As we move through the moduli space, the natural symmetry that we imagine to be "fundamental" is changing. Heterotic strings on a circle may start with an E8 x E8 symmetry; one may adjust the Wilson lines and get to a point with an SO(32) symmetry. Both of them are 496-dimensional groups that are not contained in one another; they are equally profound, in a sense. There does not seem to be any natural finite-dimensional group that contains both; the full "stringy gauge invariance" seems to be the only conceivable unifying framework.

The comments about the global vs. local symmetries above are valid for the theories as we know them today. If a very large symmetry is relevant for the theory of everything, something about the separation to local and global symmetries must be generalized. Morally, it is true that the unified structure of string theory also unifies its symmetries, but it is harder to see technically how a particular large group could be relevant for the whole picture and why it would be exactly this group and not others. The intriguing idea to get "all of physics" from one very large group (such as one of the groups beloved by Thomas Larsson) remains an unsuccessful speculation.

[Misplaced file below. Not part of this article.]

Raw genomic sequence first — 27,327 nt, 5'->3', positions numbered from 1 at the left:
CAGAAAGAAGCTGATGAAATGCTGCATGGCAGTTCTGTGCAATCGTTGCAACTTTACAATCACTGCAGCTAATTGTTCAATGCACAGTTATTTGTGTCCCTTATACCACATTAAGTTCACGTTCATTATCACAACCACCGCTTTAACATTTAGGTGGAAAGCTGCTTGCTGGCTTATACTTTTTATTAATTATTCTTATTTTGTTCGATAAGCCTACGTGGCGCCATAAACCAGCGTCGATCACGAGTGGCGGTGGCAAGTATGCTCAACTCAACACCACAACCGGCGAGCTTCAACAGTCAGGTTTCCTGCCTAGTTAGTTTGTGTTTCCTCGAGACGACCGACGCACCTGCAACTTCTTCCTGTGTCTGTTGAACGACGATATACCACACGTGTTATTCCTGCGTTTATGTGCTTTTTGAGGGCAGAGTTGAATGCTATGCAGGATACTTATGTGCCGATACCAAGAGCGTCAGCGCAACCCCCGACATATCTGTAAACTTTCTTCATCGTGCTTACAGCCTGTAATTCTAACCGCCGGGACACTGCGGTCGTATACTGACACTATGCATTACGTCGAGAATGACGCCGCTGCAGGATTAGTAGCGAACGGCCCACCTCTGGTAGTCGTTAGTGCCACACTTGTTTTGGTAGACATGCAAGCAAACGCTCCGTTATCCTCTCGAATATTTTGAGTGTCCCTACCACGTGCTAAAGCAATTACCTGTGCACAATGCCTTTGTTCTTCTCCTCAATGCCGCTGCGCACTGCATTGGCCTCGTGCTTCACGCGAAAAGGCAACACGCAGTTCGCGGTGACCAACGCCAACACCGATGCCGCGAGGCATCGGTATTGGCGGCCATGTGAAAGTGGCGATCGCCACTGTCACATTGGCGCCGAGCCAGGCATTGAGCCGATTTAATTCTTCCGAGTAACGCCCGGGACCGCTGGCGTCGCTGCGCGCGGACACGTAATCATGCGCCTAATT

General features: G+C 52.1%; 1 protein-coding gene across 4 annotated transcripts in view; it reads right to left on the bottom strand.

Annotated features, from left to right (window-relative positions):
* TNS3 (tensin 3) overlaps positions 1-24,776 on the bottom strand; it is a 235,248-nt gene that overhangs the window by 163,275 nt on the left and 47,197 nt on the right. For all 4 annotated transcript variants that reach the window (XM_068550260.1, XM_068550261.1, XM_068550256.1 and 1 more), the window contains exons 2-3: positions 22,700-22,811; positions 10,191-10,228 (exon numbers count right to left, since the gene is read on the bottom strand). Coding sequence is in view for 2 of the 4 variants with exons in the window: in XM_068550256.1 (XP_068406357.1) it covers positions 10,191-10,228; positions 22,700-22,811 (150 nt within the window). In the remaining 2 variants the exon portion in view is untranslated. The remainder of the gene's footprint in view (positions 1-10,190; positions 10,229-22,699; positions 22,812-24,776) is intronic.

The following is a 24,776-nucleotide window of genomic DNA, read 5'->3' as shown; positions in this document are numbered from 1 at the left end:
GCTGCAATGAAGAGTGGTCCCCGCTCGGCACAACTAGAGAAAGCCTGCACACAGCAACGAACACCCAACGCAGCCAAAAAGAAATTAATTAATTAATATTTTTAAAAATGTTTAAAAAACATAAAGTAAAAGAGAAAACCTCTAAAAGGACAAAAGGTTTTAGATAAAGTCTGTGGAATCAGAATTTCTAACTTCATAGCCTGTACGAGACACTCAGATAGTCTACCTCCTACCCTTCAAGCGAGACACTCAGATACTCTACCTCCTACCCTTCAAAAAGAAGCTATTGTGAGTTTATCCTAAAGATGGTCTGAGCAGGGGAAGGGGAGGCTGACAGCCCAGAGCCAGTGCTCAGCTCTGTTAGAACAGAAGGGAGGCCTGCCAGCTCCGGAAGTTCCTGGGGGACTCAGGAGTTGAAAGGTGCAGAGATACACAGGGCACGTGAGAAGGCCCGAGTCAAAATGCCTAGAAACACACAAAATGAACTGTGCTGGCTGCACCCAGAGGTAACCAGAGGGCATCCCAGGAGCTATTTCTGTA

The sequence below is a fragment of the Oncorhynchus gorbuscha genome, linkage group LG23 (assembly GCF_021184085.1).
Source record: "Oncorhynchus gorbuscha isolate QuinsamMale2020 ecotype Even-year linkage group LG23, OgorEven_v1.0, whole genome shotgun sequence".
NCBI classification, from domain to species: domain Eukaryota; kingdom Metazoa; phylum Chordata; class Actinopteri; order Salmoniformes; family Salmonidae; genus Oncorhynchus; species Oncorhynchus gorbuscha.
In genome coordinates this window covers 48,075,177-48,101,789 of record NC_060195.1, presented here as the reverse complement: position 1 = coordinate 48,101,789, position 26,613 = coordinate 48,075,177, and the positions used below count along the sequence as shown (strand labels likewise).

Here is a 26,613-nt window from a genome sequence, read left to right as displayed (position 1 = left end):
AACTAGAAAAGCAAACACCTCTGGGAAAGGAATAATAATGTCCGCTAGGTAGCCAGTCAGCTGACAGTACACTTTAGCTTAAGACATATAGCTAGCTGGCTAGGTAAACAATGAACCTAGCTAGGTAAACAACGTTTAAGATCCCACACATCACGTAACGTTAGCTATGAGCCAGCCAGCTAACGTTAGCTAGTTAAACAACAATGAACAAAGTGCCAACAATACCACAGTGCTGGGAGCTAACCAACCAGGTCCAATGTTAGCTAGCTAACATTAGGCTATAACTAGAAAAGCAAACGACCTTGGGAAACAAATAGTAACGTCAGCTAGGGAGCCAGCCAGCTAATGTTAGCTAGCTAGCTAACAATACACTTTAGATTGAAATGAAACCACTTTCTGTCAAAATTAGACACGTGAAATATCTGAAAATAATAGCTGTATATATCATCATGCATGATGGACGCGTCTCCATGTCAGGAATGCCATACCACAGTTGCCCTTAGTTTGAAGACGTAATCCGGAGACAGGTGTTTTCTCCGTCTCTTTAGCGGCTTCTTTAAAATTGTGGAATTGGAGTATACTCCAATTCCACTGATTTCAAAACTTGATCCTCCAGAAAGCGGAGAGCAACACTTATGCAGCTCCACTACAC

There are errors in Lee's reasoning on page 30 and around that are too numerous to enumerate. Lee does not distinguish effective theories and UV complete theories; he claims that there are no good interacting quantum field theories above 4 dimensions (what about the (2,0) in d=6?) and so on. I don't know how anything reliable can arise from this philosophizing if one half of the input is just plain wrong. In my opinion, it is enough to overlook one error in order to destroy an argument. Whether or not a 6-dimensional quantum field theory may be UV complete and interacting is an important question, and the answer is Yes. It may not be an expansion around a gaussian fixed point; but it is a consistent theory with operators and their correlators nevertheless.

Fortunately, these technical points are completely independent from the general discussion about the anthropic hope, which is why I can easily agree with Lee's comments about the anthropic hope once again.

In the following section, Lee unifies relationism not only with reductionism but also with Darwin's theory. While I also enjoy these deep ideas about "metaunification", let me admit that similar constructions proposed by others usually look weird to me. Natural selection could possibly share something with relationism but it is definitely too vague to be of any use. Incidentally, Lee's prediction that the parameters of our Universe are optimized for black hole prediction has been safely falsified. It is easy to adjust some parameters in such a way that we produce many more black holes than those seen around.

Cosmological constant puzzle